It took several decades and a crisis of unprecedented proportions to bring the issues to a head, but today's accountants have only weeks to come to grips with the new rules on accounting for special purpose entities (SPEs) like the ones that contributed to Enron's collapse.
Following an exposure draft in July 2002 and roundtables in September 2002, the Financial Accounting Standards Board decided to address the troublesome off-balance sheet partnerships as part of a newly defined category of entities known as variable interest entities (VIEs).
VIEs may require consolidation based on a concept of control that is broader than legal ownership. FASB's Interpretation No. 46 (FIN 46) explains how to apply this concept to VIEs in which a company's interest is tied to another entity's net asset value. Typically, a VIE holds financial assets, including loans or receivables, real estate or other property.
Under FIN 46, consolidation may be required when a VIE can't finance its activities without some kind of special arrangement. Examples of these special arrangements include investments in subordinated debt instruments that require the holder to absorb all or part of the VIE's expected losses, as well as certain guarantees, forward contracts and service contracts.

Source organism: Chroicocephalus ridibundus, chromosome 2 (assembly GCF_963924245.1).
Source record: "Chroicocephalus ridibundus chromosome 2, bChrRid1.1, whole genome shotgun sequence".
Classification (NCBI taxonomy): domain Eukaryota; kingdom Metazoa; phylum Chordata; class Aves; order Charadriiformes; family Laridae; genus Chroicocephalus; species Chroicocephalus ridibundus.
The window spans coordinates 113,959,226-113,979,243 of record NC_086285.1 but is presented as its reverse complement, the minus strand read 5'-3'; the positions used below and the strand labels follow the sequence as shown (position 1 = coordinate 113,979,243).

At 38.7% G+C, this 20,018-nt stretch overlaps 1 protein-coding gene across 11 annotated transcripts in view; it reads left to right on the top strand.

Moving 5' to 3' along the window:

FIN 46 also adds disclosure requirements for certain VIEs that may not need to be consolidated. The disclosure requirements apply to all financial statements issued after January 31, 2003. For VIEs created after January 31, 2003, the consolidation requirements apply immediately; for older entities, the rules take effect starting in June 2003.
Download FIN 46.